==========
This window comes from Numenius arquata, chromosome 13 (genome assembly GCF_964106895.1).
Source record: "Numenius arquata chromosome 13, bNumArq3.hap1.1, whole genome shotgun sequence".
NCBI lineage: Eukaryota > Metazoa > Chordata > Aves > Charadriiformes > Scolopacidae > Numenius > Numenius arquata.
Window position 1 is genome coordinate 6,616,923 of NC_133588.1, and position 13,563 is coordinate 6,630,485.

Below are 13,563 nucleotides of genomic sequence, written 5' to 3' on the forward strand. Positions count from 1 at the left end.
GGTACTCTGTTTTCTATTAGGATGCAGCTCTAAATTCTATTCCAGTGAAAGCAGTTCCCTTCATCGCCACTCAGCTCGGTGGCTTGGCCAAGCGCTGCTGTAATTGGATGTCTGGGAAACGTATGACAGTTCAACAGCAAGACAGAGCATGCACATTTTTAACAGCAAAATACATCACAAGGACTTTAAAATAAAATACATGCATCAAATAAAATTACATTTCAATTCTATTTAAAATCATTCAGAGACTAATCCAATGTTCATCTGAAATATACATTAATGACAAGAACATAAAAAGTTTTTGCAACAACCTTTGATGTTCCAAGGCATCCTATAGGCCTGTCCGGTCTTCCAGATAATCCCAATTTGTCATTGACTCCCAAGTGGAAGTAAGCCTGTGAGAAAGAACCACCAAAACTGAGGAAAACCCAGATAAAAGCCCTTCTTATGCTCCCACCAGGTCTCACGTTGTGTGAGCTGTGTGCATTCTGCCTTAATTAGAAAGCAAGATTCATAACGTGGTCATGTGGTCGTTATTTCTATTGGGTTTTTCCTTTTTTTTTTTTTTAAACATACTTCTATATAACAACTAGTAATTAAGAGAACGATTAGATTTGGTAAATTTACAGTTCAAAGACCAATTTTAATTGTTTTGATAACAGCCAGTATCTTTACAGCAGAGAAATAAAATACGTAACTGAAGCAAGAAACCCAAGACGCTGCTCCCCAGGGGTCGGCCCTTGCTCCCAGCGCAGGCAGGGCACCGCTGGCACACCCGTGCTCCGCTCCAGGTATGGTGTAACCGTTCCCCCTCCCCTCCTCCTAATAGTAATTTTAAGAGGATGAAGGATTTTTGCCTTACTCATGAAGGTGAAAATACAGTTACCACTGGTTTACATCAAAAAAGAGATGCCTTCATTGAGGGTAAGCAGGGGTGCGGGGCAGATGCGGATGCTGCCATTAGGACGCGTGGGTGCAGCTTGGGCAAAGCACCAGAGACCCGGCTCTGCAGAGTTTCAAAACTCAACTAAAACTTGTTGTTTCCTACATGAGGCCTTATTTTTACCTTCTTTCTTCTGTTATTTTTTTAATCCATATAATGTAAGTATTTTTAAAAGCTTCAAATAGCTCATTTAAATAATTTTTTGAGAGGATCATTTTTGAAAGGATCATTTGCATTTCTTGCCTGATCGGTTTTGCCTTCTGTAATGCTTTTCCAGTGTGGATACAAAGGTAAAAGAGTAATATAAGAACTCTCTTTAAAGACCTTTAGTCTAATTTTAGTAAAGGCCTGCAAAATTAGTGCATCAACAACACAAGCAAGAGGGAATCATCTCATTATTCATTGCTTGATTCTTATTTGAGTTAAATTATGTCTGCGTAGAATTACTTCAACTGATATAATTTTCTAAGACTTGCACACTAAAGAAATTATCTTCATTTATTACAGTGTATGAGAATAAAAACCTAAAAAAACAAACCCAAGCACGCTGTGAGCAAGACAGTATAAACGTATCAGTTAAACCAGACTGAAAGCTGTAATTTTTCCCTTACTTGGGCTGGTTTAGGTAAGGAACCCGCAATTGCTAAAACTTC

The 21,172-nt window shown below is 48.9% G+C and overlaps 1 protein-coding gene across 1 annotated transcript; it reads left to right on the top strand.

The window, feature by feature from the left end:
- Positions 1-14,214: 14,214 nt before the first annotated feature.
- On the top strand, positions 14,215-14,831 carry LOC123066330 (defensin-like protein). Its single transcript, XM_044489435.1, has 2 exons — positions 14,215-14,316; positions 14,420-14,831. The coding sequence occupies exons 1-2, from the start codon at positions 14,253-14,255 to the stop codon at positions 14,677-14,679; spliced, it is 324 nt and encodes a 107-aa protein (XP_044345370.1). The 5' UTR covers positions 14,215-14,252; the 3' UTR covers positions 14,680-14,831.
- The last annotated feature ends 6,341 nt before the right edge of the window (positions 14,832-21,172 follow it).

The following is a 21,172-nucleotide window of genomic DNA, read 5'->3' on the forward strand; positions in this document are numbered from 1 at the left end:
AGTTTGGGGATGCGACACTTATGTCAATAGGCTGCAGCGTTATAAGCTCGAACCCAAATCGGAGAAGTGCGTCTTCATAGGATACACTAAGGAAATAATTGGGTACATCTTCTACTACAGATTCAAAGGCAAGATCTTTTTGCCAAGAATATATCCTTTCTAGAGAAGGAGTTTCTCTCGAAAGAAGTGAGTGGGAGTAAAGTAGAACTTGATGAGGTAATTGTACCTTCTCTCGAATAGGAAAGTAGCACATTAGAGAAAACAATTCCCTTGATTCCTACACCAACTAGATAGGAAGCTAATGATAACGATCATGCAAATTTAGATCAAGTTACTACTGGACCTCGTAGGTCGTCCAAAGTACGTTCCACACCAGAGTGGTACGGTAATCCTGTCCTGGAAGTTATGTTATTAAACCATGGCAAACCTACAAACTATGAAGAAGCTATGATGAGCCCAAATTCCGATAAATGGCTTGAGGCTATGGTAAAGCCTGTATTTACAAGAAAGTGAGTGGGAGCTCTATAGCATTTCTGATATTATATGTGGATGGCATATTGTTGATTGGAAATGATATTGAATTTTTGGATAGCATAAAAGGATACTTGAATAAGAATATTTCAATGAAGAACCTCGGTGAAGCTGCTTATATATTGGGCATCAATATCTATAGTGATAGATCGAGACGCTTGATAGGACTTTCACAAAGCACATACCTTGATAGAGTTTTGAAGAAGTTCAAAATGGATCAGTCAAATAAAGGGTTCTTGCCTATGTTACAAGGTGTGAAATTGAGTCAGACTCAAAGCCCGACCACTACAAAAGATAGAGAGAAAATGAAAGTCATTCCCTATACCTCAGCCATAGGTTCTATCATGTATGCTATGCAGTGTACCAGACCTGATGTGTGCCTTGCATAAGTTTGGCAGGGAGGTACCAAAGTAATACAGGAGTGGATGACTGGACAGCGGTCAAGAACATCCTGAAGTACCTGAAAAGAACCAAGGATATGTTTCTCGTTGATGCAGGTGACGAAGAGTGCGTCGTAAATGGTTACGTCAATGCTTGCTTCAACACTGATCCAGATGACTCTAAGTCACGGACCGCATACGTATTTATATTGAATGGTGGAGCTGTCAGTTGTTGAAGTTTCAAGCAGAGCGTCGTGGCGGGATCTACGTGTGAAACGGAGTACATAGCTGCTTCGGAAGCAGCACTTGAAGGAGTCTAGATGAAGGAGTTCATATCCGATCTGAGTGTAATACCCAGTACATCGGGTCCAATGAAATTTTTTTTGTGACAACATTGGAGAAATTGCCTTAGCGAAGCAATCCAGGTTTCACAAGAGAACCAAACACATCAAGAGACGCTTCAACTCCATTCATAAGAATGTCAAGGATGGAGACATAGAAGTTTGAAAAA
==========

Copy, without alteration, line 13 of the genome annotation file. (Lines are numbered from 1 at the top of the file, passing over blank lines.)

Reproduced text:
AGTTTGGGGATGCGACACTTATGTCAATAGGCTGCAGCGTTATAAGCTCGAACCCAAATCGGAGAAGTGCGTCTTCATAGGATACACTAAGGAAATAATTGGGTACATCTTCTACTACAGATTCAAAGGCAAGATCTTTTTGCCAAGAATATATCCTTTCTAGAGAAGGAGTTTCTCTCGAAAGAAGTGAGTGGGAGTAAAGTAGAACTTGATGAGGTAATTGTACCTTCTCTCGAATAGGAAAGTAGCACATTAGAGAAAACAATTCCCTTGATTCCTACACCAACTAGATAGGAAGCTAATGATAACGATCATGCAAATTTAGATCAAGTTACTACTGGACCTCGTAGGTCGTCCAAAGTACGTTCCACACCAGAGTGGTACGGTAATCCTGTCCTGGAAGTTATGTTATTAAACCATGGCAAACCTACAAACTATGAAGAAGCTATGATGAGCCCAAATTCCGATAAATGGCTTGAGGCTATGGTAAAGCCTGTATTTACAAGAAAGTGAGTGGGAGCTCTATAGCATTTCTGATATTATATGTGGATGGCATATTGTTGATTGGAAATGATATTGAATTTTTGGATAGCATAAAAGGATACTTGAATAAGAATATTTCAATGAAGAACCTCGGTGAAGCTGCTTATATATTGGGCATCAATATCTATAGTGATAGATCGAGACGCTTGATAGGACTTTCACAAAGCACATACCTTGATAGAGTTTTGAAGAAGTTCAAAATGGATCAGTCAAATAAAGGGTTCTTGCCTATGTTACAAGGTGTGAAATTGAGTCAGACTCAAAGCCCGACCACTACAAAAGATAGAGAGAAAATGAAAGTCATTCCCTATACCTCAGCCATAGGTTCTATCATGTATGCTATGCAGTGTACCAGACCTGATGTGTGCCTTGCATAAGTTTGGCAGGGAGGTACCAAAGTAATACAGGAGTGGATGACTGGACAGCGGTCAAGAACATCCTGAAGTACCTGAAAAGAACCAAGGATATGTTTCTCGTTGATGCAGGTGACGAAGAGTGCGTCGTAAATGGTTACGTCAATGCTTGCTTCAACACTGATCCAGATGACTCTAAGTCACGGACCGCATACGTATTTATATTGAATGGTGGAGCTGTCAGTTGTTGAAGTTTCAAGCAGAGCGTCGTGGCGGGATCTACGTGTGAAACGGAGTACATAGCTGCTTCGGAAGCAGCACTTGAAGGAGTCTAGATGAAGGAGTTCATATCCGATCTGAGTGTAATACCCAGTACATCGGGTCCAATGAAATTTTTTTTGTGACAACATTGGAGAAATTGCCTTAGCGAAGCAATCCAGGTTTCACAAGAGAACCAAACACATCAAGAGACGCTTCAACTCCATTCATAAGAATGTCAAGGATGGAGACATAGAAGTTTGAAAAA